Reflecting on Vaccines After World Immunization Week

Vaccines, heralded as one of the greatest medical breakthrough of the modern era save millions of lives each year. Despite the magnificent success of vaccinations against formerly fearsome diseases, fraudulent anti-vaccine claims thrive today. In the spirit of World Immunization Week 2018, I decided to dive into the scientific data that unambiguously demonstrates how effective vaccines are at preventing the most devastating diseases.

Vaccines work on the simple principle of preventing the disease, they help our body’s defense system (immune system) to fight infections effectively and at a much faster rate. When we get a vaccine, we are exposed to small amounts of weakened or dead pathogens, which doesn’t make us sick but all it does is spark our immune system. Once the immune system is sparked it remembers the pathogen, and on our next exposure to the pathogen, our body is ready to fight off the pathogen. This protection that we develop against a disease is defined as immunity, which in many cases lasts for a lifetime.

The story of vaccines begins with smallpox. In the 20th century, smallpox killed an estimated 300 million people, making it one of the deadliest diseases known to humankind. Before doctors knew how to prevent this highly infectious disease from spreading, Dr. Edward Jenner carried out one of the most pivotal experiments in the history of medicine that led to the discovery of the smallpox vaccine. In 1798, he finally published his results and coined the term “vaccine” from “vacca,” the Latin word for cow. The widespread embrace of smallpox vaccine in the 19th century led to the worldwide eradication of the deadly disease by the late 1970s.

The smallpox vaccination propagated the concept of vaccination, indeed, it is easier to prevent a disease than to cure it. The 19th and the 20th century saw a significant advancement in the development of vaccines against fatal diseases like anthrax rabies, and polio. By the early 2000s, the World Health Organization declared the complete eradication of polio in the Americas, Europe, and Western Pacific. The first 20 years of licensed measles vaccination in the U.S. prevented an estimated 52 million cases of the disease, 17,400 cases of intellectual disability, and 5,200 deaths.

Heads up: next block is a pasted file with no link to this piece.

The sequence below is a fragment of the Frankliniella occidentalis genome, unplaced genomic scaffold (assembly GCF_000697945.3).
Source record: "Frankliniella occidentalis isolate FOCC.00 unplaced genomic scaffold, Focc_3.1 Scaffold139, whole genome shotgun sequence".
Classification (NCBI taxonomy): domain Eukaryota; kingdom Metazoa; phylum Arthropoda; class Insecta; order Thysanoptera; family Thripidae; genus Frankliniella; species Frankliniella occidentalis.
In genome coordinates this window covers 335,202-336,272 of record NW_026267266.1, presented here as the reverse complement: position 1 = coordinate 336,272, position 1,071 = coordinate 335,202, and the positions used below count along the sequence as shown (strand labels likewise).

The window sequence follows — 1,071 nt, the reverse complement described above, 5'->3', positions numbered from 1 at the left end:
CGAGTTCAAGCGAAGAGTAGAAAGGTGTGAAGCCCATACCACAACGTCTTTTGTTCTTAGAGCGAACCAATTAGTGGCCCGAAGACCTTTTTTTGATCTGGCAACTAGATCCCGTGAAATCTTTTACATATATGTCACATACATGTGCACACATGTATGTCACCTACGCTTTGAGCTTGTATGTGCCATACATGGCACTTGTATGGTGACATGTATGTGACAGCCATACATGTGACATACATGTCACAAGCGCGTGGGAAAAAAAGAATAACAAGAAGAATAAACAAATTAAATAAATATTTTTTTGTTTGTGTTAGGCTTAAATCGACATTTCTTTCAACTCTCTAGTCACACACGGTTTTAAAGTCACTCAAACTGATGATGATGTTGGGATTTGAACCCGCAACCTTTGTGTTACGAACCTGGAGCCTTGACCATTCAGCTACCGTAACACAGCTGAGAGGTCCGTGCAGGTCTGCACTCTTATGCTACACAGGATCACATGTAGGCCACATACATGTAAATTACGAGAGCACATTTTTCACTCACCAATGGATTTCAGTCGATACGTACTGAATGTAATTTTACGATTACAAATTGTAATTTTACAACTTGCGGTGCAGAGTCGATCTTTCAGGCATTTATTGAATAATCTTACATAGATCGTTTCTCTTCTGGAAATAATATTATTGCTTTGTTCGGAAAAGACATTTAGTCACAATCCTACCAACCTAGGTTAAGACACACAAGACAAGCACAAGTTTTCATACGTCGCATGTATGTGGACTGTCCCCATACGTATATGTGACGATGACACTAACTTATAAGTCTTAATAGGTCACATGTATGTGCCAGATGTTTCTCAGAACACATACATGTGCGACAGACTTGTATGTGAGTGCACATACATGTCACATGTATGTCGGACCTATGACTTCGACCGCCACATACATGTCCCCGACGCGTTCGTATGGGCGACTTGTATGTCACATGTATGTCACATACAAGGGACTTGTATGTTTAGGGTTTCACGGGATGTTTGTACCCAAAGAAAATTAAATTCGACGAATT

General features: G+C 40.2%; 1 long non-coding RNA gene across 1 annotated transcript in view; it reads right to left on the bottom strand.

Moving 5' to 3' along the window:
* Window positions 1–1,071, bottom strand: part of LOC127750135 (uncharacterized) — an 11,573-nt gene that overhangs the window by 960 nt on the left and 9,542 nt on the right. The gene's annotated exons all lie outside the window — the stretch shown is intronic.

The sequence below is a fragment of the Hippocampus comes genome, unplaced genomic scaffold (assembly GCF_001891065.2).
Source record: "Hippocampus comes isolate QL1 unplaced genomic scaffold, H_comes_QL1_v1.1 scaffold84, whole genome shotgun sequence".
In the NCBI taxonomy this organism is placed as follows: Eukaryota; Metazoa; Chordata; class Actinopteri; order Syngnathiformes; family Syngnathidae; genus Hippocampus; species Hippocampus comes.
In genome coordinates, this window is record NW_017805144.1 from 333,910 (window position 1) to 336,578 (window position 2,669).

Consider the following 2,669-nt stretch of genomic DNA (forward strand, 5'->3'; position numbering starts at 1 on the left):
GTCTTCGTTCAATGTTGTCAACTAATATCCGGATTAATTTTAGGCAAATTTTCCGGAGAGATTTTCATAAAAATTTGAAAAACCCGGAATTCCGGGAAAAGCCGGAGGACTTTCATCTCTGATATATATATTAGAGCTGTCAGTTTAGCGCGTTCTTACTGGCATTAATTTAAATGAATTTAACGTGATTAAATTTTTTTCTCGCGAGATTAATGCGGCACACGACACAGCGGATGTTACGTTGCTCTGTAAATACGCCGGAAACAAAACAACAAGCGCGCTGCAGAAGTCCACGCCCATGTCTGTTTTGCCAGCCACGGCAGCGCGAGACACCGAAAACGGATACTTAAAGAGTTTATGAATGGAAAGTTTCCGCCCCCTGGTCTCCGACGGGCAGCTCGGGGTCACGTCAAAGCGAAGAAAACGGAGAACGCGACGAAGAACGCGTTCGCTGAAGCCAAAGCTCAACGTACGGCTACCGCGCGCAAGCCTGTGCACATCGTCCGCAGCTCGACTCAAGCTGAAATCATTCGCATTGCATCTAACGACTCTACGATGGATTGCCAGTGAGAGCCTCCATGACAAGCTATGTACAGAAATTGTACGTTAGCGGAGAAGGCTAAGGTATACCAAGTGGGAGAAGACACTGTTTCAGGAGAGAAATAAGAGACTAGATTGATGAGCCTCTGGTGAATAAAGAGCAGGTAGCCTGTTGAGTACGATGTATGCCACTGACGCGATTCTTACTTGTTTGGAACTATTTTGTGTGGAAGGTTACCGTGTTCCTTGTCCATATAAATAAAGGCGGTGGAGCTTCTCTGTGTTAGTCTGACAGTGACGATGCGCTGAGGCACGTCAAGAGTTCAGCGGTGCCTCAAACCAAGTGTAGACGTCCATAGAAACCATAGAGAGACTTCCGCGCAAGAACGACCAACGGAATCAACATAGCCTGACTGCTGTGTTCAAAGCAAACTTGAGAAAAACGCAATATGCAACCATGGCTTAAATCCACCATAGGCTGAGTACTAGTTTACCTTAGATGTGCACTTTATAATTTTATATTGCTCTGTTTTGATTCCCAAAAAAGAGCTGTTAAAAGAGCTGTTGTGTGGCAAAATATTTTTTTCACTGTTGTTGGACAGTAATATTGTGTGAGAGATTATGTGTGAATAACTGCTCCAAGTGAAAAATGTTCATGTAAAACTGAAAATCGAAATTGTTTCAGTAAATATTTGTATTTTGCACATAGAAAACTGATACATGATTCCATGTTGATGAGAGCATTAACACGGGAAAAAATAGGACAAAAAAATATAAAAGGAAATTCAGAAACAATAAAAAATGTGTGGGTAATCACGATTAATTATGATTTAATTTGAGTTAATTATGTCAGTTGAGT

Time and again, vaccines have immensely benefited humankind by providing a multitude of short- term and long-term benefits. WHO reports that vaccination greatly reduces disease, disability, death and inequality worldwide. Vaccines not only provide protection against the targeted diseases, but also against related diseases. For instance, vaccination against human Papilloma Virus (HPV) has been associated with the drastic reduction in cervical cancer.

The pro-vaccine argument stands on firm ground today with strong scientific evidence demonstrating the undeniable success of vaccines. However, the anti-vaccine adversary has been a persistent problem and follows neither logic nor evidence. Since the advent of vaccination, the British clergy widely ridiculed Jenner’s idea, claiming that it was ungodly to inoculate someone with material from a diseased animal. For the most part, the anti-vaccine movement persisted more on a religious ground than on any firm scientific basis.

The anti-vaccine saga was unleashed again in 1998 with an article published in The Lancet, a prestigious U.K. medical journal, by British doctor Andrew Wakefield, who claimed that vaccines cause autism. But an inquiry by the British General Medical Council found the research to be fraudulent, and the journal retracted the paper, later stating that that the article never should have been published.

Unfortunately, the media seized on the discredited anti-vaccine claims, igniting public fear over the safety of vaccines. And even after two centuries, several groups, widely known as “anti-vaxxers” have risen as skeptics of efficacy and safety of vaccination.

Consequently, several diseases have been making comebacks in recent years, as increasing numbers of parents decide that vaccination is dangerous. In 2015, a large multistate measles outbreak started at a California amusement park. The outbreak is thought to have started from an unvaccinated traveler who was infected with measles overseas and then visited the amusement park while infectious. In 2017, a measles outbreak surfaced from Minnesota particularly in a Somali-American community where concerns about autism led parents to refuse the MMR vaccination. Diseases like the whopping cough, measles and mumps were thought to be diseases of the past, however, they are resurfacing and these troubling events show how failure to vaccinate endangers the whole community.

Now you might be wondering how the failure of vaccination on part of a single person endangers the whole community? Let me describe to you the phenomenon called “herd immunity” or “community immunity.” If you live in a neighborhood where every child except yours is vaccinated, there is hardly any risk of your child contracting the disease. You are relying on everyone else’s child being immune and incapable of spreading infection. But in the event that your child does become infected, many others are put at risk, including those who cannot be vaccinated for medical reasons or those who are not old enough to be vaccinated. Classic example being the polio vaccine where polio was virtually eliminated in the U.S. after about 70% of the population got the polio vaccine.

Vaccines have consistently maintained an excellent safety record and I reiterate what should be common knowledge that “There is no scientific evidence of them causing autism or other long-term side-effects”. Arm yourself with the facts and vaccinate without doubt.



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Mitali Adlakha

Is a contributor to The Almost Doctor’s Channel.

1 Comment

  1. Vijay Adlakha

    Very good informative